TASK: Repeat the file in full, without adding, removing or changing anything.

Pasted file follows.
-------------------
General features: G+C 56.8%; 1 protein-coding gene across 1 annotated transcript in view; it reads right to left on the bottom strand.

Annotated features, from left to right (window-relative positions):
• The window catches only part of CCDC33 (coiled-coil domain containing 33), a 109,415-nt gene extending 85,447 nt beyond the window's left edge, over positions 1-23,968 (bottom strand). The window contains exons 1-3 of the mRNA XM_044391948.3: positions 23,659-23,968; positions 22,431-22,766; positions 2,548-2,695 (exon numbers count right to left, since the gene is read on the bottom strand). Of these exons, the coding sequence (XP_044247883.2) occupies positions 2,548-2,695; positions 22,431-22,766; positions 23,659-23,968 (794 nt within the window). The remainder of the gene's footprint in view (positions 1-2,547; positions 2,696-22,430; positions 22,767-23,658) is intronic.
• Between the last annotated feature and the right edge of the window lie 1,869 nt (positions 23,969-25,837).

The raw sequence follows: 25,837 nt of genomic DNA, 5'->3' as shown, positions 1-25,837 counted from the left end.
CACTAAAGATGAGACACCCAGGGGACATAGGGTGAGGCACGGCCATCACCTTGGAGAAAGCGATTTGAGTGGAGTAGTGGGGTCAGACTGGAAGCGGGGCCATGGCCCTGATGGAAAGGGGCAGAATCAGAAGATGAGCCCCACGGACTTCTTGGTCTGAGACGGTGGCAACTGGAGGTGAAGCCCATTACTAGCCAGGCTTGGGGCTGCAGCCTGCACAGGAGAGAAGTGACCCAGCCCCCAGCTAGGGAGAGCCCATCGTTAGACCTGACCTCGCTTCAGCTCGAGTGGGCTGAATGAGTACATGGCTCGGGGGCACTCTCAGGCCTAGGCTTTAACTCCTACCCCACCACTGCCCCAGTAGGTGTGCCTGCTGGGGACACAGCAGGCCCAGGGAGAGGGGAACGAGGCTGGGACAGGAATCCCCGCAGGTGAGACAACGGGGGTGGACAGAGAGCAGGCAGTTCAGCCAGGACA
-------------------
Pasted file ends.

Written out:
General features: G+C 56.8%; 1 protein-coding gene across 1 annotated transcript in view; it reads right to left on the bottom strand.

Annotated features, from left to right (window-relative positions):
• The window catches only part of CCDC33 (coiled-coil domain containing 33), a 109,415-nt gene extending 85,447 nt beyond the window's left edge, over positions 1-23,968 (bottom strand). The window contains exons 1-3 of the mRNA XM_044391948.3: positions 23,659-23,968; positions 22,431-22,766; positions 2,548-2,695 (exon numbers count right to left, since the gene is read on the bottom strand). Of these exons, the coding sequence (XP_044247883.2) occupies positions 2,548-2,695; positions 22,431-22,766; positions 23,659-23,968 (794 nt within the window). The remainder of the gene's footprint in view (positions 1-2,547; positions 2,696-22,430; positions 22,767-23,658) is intronic.
• Between the last annotated feature and the right edge of the window lie 1,869 nt (positions 23,969-25,837).

The raw sequence follows: 25,837 nt of genomic DNA, 5'->3' as shown, positions 1-25,837 counted from the left end.
CACTAAAGATGAGACACCCAGGGGACATAGGGTGAGGCACGGCCATCACCTTGGAGAAAGCGATTTGAGTGGAGTAGTGGGGTCAGACTGGAAGCGGGGCCATGGCCCTGATGGAAAGGGGCAGAATCAGAAGATGAGCCCCACGGACTTCTTGGTCTGAGACGGTGGCAACTGGAGGTGAAGCCCATTACTAGCCAGGCTTGGGGCTGCAGCCTGCACAGGAGAGAAGTGACCCAGCCCCCAGCTAGGGAGAGCCCATCGTTAGACCTGACCTCGCTTCAGCTCGAGTGGGCTGAATGAGTACATGGCTCGGGGGCACTCTCAGGCCTAGGCTTTAACTCCTACCCCACCACTGCCCCAGTAGGTGTGCCTGCTGGGGACACAGCAGGCCCAGGGAGAGGGGAACGAGGCTGGGACAGGAATCCCCGCAGGTGAGACAACGGGGGTGGACAGAGAGCAGGCAGTTCAGCCAGGACA